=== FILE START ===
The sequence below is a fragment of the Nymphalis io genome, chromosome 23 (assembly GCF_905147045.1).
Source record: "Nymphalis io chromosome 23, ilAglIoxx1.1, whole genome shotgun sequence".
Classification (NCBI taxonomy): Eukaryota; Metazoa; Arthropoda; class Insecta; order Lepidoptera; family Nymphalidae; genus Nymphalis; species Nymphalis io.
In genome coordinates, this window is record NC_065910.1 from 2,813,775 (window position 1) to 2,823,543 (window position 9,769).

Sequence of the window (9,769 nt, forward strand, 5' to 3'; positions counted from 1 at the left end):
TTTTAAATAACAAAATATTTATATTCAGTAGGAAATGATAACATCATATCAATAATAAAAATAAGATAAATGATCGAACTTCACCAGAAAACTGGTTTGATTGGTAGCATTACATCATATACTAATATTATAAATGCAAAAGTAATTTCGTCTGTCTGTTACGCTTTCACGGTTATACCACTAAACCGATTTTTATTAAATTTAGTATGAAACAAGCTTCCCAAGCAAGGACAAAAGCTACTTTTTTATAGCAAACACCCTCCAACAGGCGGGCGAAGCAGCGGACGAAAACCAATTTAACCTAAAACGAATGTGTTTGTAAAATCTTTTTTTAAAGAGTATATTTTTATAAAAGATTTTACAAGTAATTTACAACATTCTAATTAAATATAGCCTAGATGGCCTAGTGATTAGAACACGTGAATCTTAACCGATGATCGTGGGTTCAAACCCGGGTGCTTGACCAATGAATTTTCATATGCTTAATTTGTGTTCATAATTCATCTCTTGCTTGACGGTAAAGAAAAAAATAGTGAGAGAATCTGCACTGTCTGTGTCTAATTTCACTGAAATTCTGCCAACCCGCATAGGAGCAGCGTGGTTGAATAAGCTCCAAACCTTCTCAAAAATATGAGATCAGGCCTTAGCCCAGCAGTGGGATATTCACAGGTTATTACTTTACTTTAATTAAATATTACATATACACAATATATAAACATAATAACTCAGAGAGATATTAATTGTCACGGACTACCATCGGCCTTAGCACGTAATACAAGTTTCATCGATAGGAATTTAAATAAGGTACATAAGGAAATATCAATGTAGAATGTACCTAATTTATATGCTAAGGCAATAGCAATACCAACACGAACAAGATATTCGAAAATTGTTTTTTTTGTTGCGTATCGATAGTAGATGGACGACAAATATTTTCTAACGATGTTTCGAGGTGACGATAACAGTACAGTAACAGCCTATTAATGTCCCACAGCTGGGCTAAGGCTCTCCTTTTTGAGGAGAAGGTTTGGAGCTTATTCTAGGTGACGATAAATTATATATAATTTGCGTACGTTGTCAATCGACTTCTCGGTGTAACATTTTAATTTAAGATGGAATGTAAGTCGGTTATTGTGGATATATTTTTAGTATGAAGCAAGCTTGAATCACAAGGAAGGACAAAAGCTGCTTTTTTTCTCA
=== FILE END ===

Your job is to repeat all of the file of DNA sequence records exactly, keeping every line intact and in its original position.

The sequence below is a fragment of the Nymphalis io genome, chromosome 23 (assembly GCF_905147045.1).
Source record: "Nymphalis io chromosome 23, ilAglIoxx1.1, whole genome shotgun sequence".
Classification (NCBI taxonomy): Eukaryota; Metazoa; Arthropoda; class Insecta; order Lepidoptera; family Nymphalidae; genus Nymphalis; species Nymphalis io.
In genome coordinates, this window is record NC_065910.1 from 2,813,775 (window position 1) to 2,823,543 (window position 9,769).

Sequence of the window (9,769 nt, forward strand, 5' to 3'; positions counted from 1 at the left end):
TTTTAAATAACAAAATATTTATATTCAGTAGGAAATGATAACATCATATCAATAATAAAAATAAGATAAATGATCGAACTTCACCAGAAAACTGGTTTGATTGGTAGCATTACATCATATACTAATATTATAAATGCAAAAGTAATTTCGTCTGTCTGTTACGCTTTCACGGTTATACCACTAAACCGATTTTTATTAAATTTAGTATGAAACAAGCTTCCCAAGCAAGGACAAAAGCTACTTTTTTATAGCAAACACCCTCCAACAGGCGGGCGAAGCAGCGGACGAAAACCAATTTAACCTAAAACGAATGTGTTTGTAAAATCTTTTTTTAAAGAGTATATTTTTATAAAAGATTTTACAAGTAATTTACAACATTCTAATTAAATATAGCCTAGATGGCCTAGTGATTAGAACACGTGAATCTTAACCGATGATCGTGGGTTCAAACCCGGGTGCTTGACCAATGAATTTTCATATGCTTAATTTGTGTTCATAATTCATCTCTTGCTTGACGGTAAAGAAAAAAATAGTGAGAGAATCTGCACTGTCTGTGTCTAATTTCACTGAAATTCTGCCAACCCGCATAGGAGCAGCGTGGTTGAATAAGCTCCAAACCTTCTCAAAAATATGAGATCAGGCCTTAGCCCAGCAGTGGGATATTCACAGGTTATTACTTTACTTTAATTAAATATTACATATACACAATATATAAACATAATAACTCAGAGAGATATTAATTGTCACGGACTACCATCGGCCTTAGCACGTAATACAAGTTTCATCGATAGGAATTTAAATAAGGTACATAAGGAAATATCAATGTAGAATGTACCTAATTTATATGCTAAGGCAATAGCAATACCAACACGAACAAGATATTCGAAAATTGTTTTTTTTGTTGCGTATCGATAGTAGATGGACGACAAATATTTTCTAACGATGTTTCGAGGTGACGATAACAGTACAGTAACAGCCTATTAATGTCCCACAGCTGGGCTAAGGCTCTCCTTTTTGAGGAGAAGGTTTGGAGCTTATTCTAGGTGACGATAAATTATATATAATTTGCGTACGTTGTCAATCGACTTCTCGGTGTAACATTTTAATTTAAGATGGAATGTAAGTCGGTTATTGTGGATATATTTTTAGTATGAAGCAAGCTTGAATCACAAGGAAGGACAAAAGCTGCTTTTTTTCTCA